No reading from the Qur’an today.  Instead I just had to share this story from friend, co-worker and commenter Kelly Dahlberg, one whose global consciousness is great!  Thanks for sharing!  It seems this little blog really can be communal.

I won’t pretend to understand all that is going on in Cairo as people rise up to protest the corruption of the government of Egypt led by President Hosni Mubarak.  What I do know is that it is immensely sad and the photos are heart-wrenching.  However, a story is coming out of all the chaos in Egypt of charity between Muslims and Christians.  Maybe you have seen it.     

Coptic Christians, an Orthodox group of Christians native to Egypt practically since the time of Christ, make up 10% of Egypt, a predominantly Muslim country.  Egypt has been known for being progressive, but pockets of extremist Muslims call Egypt home as well.  The Copts have often been the victims of antagonism and even violence throughout history. 

A year ago, eight Copts were killed in a drive-by shooting as they left a church in southern Egypt after a Christmas Eve mass.  Coptic Christians observe the Orthodox date for Christmas, January 7.  Then this year, on New Year’s Eve, a violent attack on the Saints Church in Alexandria left 21 Coptic Christians dead. 

What happened next is the amazing part.  Mohamed El-Sawy, an art tycoon, started an organization called “Egypt for All.”  In an incredible wave of solidarity between Muslims and Christians, at El-Sawy’s encouragement, many of Egypt’s four million Facebook members changed their profile pictures to the “Egypt for All” logo, a cross inside of the well-known Islamic crescent.  Then, on January 6, this year’s Orthodox Christmas Eve thousands of Muslims held candlelight vigils outside Coptic Churches throughout Egypt offering themselves as “human shields” to the Christians inside as they held mass.  El-Sawy was quoted as saying, “We either live together, or die together.”  Read more about it here.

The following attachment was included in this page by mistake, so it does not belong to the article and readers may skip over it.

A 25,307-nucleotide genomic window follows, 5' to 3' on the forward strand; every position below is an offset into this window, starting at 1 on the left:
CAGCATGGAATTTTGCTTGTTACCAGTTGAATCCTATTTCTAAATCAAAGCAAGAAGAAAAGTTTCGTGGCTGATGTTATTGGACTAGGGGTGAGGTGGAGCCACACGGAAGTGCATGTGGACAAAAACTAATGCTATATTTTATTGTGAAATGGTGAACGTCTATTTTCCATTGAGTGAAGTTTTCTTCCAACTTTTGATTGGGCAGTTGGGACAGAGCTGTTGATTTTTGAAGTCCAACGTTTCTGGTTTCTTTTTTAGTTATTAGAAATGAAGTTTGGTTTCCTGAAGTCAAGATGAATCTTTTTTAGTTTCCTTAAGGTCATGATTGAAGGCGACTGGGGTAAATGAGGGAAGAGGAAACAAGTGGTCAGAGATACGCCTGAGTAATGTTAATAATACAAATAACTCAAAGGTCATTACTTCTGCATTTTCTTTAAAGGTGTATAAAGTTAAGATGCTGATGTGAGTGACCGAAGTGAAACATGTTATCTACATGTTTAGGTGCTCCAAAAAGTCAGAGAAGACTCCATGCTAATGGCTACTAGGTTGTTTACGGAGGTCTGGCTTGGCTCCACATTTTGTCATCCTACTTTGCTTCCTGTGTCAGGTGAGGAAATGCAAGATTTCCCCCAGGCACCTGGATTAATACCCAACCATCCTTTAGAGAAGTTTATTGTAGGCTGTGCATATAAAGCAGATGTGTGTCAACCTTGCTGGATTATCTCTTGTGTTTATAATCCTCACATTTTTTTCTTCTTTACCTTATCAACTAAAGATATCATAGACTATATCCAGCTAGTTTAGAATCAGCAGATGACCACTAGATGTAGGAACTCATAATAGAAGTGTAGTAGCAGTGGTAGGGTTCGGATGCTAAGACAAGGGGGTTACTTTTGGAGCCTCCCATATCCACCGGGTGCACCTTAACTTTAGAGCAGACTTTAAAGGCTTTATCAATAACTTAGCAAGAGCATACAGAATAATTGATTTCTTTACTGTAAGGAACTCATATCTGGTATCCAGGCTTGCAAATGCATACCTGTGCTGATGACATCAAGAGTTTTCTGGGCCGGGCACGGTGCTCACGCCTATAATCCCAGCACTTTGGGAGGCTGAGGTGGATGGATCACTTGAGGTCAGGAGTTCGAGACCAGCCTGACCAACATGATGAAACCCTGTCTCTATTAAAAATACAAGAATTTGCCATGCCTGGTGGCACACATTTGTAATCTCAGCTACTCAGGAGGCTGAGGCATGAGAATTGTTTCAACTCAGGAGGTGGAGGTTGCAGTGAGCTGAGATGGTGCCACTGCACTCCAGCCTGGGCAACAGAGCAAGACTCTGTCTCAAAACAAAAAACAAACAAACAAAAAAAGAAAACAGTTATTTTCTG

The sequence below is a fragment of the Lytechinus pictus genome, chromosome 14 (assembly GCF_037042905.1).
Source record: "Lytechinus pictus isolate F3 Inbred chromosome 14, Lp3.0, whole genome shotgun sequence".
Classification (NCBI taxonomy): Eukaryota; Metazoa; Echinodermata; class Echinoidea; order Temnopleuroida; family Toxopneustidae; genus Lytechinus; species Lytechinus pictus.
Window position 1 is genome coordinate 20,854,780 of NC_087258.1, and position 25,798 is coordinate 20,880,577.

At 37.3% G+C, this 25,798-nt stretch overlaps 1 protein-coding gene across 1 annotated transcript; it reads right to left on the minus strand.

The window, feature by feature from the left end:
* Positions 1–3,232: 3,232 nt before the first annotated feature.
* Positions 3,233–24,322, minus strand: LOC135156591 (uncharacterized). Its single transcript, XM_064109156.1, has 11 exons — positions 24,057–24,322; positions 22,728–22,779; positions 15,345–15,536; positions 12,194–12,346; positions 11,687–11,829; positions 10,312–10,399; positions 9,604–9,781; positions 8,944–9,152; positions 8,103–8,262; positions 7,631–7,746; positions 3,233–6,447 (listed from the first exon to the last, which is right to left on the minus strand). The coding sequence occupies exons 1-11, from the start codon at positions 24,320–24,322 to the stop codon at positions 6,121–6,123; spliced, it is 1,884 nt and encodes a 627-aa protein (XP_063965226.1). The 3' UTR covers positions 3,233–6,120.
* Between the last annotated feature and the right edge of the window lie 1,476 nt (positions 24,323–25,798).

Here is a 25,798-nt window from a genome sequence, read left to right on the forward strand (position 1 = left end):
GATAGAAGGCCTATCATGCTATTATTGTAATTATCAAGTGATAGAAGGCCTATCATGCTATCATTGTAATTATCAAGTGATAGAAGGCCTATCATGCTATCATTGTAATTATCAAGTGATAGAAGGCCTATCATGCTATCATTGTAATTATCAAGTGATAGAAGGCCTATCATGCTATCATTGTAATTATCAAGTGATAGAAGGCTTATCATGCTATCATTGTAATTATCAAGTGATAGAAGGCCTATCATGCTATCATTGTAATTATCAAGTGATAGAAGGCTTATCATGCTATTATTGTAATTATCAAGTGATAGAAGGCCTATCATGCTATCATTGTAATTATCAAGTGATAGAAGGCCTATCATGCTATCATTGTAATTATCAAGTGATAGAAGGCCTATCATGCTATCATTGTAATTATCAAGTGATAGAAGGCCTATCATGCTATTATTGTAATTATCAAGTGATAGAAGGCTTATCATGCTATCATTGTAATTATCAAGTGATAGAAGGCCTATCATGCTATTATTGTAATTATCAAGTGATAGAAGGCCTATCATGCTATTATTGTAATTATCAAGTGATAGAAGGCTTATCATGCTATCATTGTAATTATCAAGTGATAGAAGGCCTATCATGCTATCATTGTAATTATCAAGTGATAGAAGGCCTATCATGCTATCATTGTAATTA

If that were all, that would be an amazing story.  But there is more.  Now, a month later, it seems the Christians are returning the favor.  Today’s photo of the day on shows Christians joining the crowd of men “shielding” Muslims in Cairo as they pray amidst the protests and government attacks. 

Photo Courtesy: @NevineZaki

There are significant differences between Muslims and Christians, though not as many as I thought there might be.  But with actions like these we can begin to actually talk to each other about them.